An Aston Martin Rapide S, one of the models affected by the recall, is displayed outside the Aston Martin production facility in Gaydon, England, in February 2013.
Darren Staples Reuters/Landov

Originally published on Thu February 6, 2014 4:43 pm

Aston Martin, James Bond's conveyance of choice, has expanded its recall of vehicles built since 2007 because of problems with fake plastics from China.

In a letter last month to the National Highway Transportation Safety Administration, Aston Martin said it had received reports that throttle pedal arms broke during installation, and it discovered that "initial tests on the failed pedal arm have shown that the Tier Three Supplier used counterfeit material."

Read more
The Two-Way
8:25 am
Thu February 6, 2014

Stolen Stradivarius Found By Milwaukee Police

A Stradivarius violin is pictured in December 2009 at the restoration and research laboratory of the Musee de la Musique in Paris.
Patrick Kovarik AFP/Getty Images

Originally published on Fri February 7, 2014 8:26 am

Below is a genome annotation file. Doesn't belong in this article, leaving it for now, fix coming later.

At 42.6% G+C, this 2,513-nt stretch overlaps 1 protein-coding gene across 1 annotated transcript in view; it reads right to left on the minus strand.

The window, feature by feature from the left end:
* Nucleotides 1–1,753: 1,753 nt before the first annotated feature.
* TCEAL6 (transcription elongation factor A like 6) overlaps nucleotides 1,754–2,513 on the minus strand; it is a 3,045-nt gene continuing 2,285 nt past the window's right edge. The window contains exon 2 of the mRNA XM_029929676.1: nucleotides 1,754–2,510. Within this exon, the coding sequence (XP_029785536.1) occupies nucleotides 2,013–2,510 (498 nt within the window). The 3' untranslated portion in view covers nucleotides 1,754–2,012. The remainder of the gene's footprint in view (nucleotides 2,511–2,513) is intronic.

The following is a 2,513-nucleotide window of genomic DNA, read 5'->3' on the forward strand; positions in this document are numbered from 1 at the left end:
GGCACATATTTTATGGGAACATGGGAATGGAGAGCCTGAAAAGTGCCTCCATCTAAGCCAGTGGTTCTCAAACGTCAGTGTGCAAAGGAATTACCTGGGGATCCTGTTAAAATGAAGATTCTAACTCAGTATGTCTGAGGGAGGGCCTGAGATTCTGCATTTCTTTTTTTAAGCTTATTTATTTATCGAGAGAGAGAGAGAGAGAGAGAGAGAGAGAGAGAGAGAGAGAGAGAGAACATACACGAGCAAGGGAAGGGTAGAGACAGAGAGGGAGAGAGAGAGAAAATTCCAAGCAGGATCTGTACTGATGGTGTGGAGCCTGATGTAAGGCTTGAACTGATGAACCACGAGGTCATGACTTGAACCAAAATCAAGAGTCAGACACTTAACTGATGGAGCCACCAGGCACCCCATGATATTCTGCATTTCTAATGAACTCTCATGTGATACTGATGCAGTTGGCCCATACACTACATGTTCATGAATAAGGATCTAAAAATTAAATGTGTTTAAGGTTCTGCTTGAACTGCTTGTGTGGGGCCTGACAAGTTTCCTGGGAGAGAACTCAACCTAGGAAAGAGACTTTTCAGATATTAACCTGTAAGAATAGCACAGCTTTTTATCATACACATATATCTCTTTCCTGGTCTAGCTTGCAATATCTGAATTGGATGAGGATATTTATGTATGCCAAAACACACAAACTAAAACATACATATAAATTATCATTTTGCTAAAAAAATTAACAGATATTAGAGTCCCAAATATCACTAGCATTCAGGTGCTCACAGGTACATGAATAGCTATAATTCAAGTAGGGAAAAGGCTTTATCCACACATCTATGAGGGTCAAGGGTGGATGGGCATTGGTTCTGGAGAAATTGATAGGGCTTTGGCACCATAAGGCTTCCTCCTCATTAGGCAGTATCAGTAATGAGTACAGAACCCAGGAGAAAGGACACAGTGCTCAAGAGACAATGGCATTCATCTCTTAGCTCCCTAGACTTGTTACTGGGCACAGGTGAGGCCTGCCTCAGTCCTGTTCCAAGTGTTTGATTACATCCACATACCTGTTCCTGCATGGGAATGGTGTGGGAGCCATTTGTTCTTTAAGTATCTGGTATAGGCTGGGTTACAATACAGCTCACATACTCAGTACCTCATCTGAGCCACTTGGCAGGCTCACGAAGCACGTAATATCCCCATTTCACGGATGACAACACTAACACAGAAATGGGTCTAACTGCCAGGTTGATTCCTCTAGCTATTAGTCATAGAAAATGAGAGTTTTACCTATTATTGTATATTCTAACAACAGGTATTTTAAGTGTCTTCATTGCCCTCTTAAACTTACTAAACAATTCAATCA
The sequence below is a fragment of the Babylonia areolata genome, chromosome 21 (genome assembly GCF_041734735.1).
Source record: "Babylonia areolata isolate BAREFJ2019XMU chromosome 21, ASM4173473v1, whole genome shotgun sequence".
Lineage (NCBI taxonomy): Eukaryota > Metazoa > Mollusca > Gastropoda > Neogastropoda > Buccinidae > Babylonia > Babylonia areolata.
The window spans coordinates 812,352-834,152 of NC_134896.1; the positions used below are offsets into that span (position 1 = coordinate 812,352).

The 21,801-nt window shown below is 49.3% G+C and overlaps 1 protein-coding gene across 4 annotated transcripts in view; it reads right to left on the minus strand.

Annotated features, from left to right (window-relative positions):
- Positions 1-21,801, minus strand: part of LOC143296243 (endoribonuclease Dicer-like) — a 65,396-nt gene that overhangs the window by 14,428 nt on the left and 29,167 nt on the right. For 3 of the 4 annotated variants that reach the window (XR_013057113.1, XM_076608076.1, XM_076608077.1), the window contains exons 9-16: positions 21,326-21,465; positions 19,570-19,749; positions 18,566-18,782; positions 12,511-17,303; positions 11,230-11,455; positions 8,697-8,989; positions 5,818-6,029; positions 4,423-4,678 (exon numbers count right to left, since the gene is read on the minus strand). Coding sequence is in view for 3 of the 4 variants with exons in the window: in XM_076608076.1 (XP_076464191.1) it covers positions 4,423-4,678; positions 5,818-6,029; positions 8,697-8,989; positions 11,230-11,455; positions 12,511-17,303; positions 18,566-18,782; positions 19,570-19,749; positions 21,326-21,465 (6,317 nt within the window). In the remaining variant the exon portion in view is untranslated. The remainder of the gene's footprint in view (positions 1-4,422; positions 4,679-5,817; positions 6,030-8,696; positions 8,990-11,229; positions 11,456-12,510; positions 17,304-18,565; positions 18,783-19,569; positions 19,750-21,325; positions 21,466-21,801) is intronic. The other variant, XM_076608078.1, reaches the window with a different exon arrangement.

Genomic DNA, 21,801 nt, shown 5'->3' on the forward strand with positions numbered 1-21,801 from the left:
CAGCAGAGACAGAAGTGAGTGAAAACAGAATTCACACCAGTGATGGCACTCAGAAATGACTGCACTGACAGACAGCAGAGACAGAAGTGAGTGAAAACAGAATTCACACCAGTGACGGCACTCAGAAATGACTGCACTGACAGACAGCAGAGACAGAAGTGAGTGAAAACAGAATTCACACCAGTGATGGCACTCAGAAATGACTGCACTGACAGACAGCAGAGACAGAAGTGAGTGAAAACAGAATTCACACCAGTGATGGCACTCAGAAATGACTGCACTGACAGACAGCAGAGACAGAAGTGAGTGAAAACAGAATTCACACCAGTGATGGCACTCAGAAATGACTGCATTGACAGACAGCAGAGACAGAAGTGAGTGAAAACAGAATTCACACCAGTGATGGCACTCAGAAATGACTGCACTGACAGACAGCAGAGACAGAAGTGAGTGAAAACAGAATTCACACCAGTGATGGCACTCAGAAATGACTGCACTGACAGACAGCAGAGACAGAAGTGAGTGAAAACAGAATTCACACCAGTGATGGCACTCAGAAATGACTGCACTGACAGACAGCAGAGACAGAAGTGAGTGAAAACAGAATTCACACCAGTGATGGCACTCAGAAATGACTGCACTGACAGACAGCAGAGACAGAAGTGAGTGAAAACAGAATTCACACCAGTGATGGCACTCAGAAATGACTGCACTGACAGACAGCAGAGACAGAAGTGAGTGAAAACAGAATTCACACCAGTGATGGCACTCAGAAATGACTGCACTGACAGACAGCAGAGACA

Police in Milwaukee have recovered "Lipinski" – a 300-year-old Stradivarius stolen last month from a concertmaster as he was walking to his car with the rare violin.

The Milwaukee Journal Sentinel, quoting law enforcement officials, says the instrument has been found:

Read more
The Protojournalist
8:12 am
Thu February 6, 2014

Sonic Dictionary: An Aural History Project

Brooke Watson of Duke University gathers sound for the Sonic Dictionary.
Mary Caton Lingold

If you don't know the meaning of a word, says Mary Caton Lingold, you can look it up in the dictionary, but if you don't know what a particular sound sounds like, where do you go? (Besides NPR, of course.)

For instance: What does tobacco harvesting sound like? Or someone clogging? Or a shotgun?

Read more
Seattle Hosts American Booksellers Association
7:31 am
Thu February 6, 2014

What Are Indie Booksellers Like At Parties?

Stacks of books on a store table.
iStockphoto

Originally published on Wed February 5, 2014 6:36 am

Martha Woodroof has been writing about the First Novel Experience. For this post, she reports on her travels to the American Booksellers Association's Winter Institute in January.

The American Booksellers Association Winter Institute was billed as providing independent booksellers with a chance to get together "...in vibrant Seattle for three-plus days of networking, special events, and professional development."

Read more
Shots - Health News
7:29 am
Thu February 6, 2014

Less Sleep, More Time Online Raise Risk For Teen Depression

Teenagers' sleep patterns may be a clue to their risk of depression.
iStockphoto

Originally published on Thu February 6, 2014 11:26 am